PyeongChang, South Korea — Growing up in St. Paul, Minnesota, Akuoma Omeoga was raised on Nigerian food, language and culture. Next week, the 25-year-old will represent her parents’ homeland in the Winter Games, hurtling down the bobsled track with her tresses — dyed green as a tribute to the country — flapping beneath her helmet like a flag.
“One of the biggest things my parents did was speak the language at home,” Omeoga recalled in an interview with The Associated Press on Tuesday. “It’s super familiar to me, even though it’s not something that I speak fluently … I can also relate.”
Omeoga and fellow brakeman Ngozi Owumere, along with driver Seun Adigun, are all American-born, first-generation Nigerian immigrants who will represent the African nation in its Winter Olympics debut. The country is one of eight African nations competing in South Korea as part of the largest contingent of African athletes ever at a Winter Games.
For Adigun, her roots are as important as her birthplace, which is what pushed her to create Nigeria’s first-ever bobsled team. To be a first-generation Nigerian is to have the patriotism of your homeland “almost pounded into you” by parents who don’t want you to forget where you come from, explains Adigun, who also competed as a track athlete for Nigeria in the 2012 London Games.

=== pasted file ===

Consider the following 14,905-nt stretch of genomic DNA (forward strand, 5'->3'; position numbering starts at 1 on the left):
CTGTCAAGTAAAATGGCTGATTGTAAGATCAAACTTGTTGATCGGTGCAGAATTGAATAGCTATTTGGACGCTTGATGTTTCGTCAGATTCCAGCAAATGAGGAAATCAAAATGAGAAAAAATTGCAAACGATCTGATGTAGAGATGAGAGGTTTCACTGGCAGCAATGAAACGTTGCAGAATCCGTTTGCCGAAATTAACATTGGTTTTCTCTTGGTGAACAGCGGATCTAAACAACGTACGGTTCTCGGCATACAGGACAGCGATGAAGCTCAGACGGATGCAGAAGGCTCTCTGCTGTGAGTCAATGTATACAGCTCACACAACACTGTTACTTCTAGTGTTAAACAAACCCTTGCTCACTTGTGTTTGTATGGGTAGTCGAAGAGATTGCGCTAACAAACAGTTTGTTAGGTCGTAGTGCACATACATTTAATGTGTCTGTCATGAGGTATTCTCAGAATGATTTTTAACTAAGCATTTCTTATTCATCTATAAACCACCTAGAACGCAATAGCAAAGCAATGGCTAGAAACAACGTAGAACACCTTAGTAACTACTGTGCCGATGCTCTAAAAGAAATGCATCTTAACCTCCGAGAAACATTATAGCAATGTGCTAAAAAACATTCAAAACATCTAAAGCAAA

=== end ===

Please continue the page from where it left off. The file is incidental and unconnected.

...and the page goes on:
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For the first time in history, the United States won the Olympic gold medal in curling.
A week ago, it didn’t seem like that would happen. Sitting at 2-4 and with a game against behemoth Canada coming up, John Shuster captained the United States to three consecutive wins (over Canada, Switzerland, and Great Britain) to squeak into the semifinals. From there, they took down Great Britain before completing the run against Sweden in the gold medal game.
Tied at 5-5 in the eighth end, Shuster was able to hit both of Sweden’s rocks out of the house, giving the United States an incredible five points and a 10-5 lead heading into the ninth.
NBCOlympics.com: Watch: Team USA scores five points in eighth end
After that, it was all about protecting the lead. Just a few minutes later Swedish skip Niklas Edin conceded the game, and it was the United States standing on top of the podium for the first time ever in the sport of curling.
Click here to read the full recap from the gold medal game
One week after shocking the world by winning a gold medal in Alpine skiing, Ester Ledecka of the Czech Republic strapped back into a snowboard and won a gold medal in her primary sport.
Ledecka, the No. 1 ranked athlete in women’s parallel giant slalom snowboarding, qualified for the finals of that event with the fastest time, then won four consecutive head-to-head races to claim her second gold medal of the PyeongChang Olympics.
With the win, Ledecka is the first woman to win gold medals in two different sports at the same Winter Olympics.
Results: Women’s Parallel Giant Slalom
Gold: Ester Ledecka (CZE)
Silver: Selina Joerg (GER)
Bronze: Ramona Hofmeister (GER)
4. Alena Zavarzina (OAR)
5. Benjamin Karl (AUT)
6. Stefan Baumeister (GER)
7. Roland Fischnaller (ITA)
8. Edwin Coratti (ITA)
Click here to catch up on all of the snowboarding action from PyeongChang